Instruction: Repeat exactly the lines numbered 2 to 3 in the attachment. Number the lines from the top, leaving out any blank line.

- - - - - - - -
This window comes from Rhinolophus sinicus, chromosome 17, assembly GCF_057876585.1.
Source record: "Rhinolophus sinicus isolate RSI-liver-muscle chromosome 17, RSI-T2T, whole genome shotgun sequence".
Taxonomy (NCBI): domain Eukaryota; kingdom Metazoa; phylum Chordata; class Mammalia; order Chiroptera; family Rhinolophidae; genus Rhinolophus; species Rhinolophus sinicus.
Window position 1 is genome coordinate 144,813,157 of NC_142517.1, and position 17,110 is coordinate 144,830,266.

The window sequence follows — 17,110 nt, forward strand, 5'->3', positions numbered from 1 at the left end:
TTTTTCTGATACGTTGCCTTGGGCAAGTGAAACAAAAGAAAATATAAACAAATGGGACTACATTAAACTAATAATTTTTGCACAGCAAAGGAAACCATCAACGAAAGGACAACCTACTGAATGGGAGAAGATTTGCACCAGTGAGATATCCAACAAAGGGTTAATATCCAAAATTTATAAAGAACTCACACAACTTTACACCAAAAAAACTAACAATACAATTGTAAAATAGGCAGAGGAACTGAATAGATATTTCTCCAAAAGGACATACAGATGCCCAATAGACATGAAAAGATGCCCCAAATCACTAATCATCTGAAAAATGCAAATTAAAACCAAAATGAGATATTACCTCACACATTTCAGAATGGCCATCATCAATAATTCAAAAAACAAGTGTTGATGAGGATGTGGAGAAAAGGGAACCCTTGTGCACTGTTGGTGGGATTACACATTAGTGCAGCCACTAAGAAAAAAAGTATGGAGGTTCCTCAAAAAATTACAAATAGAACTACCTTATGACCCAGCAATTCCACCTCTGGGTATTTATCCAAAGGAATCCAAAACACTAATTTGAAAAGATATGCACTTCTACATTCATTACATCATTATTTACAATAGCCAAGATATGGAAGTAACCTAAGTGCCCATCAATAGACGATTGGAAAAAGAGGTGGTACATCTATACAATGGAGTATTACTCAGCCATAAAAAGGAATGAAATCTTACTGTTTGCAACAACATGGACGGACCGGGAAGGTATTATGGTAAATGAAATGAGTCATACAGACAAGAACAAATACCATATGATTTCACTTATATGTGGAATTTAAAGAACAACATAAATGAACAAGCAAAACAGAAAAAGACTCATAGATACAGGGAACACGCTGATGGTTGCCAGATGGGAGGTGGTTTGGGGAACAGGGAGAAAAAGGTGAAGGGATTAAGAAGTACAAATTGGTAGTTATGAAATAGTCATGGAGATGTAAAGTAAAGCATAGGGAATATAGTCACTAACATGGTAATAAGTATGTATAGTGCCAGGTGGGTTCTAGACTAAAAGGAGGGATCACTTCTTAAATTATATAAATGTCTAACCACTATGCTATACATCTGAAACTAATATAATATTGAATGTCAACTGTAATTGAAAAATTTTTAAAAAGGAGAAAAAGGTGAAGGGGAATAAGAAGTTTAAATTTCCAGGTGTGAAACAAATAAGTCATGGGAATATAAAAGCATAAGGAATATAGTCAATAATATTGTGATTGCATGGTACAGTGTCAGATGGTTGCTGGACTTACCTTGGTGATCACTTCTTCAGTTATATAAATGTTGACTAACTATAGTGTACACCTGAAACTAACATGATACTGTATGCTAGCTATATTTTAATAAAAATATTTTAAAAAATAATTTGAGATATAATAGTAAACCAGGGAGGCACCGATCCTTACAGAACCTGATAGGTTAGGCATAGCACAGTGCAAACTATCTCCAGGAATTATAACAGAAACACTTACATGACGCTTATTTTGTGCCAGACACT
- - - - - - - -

Source record: "Rhinolophus sinicus isolate RSI-liver-muscle chromosome 17, RSI-T2T, whole genome shotgun sequence".
Taxonomy (NCBI): domain Eukaryota; kingdom Metazoa; phylum Chordata; class Mammalia; order Chiroptera; family Rhinolophidae; genus Rhinolophus; species Rhinolophus sinicus.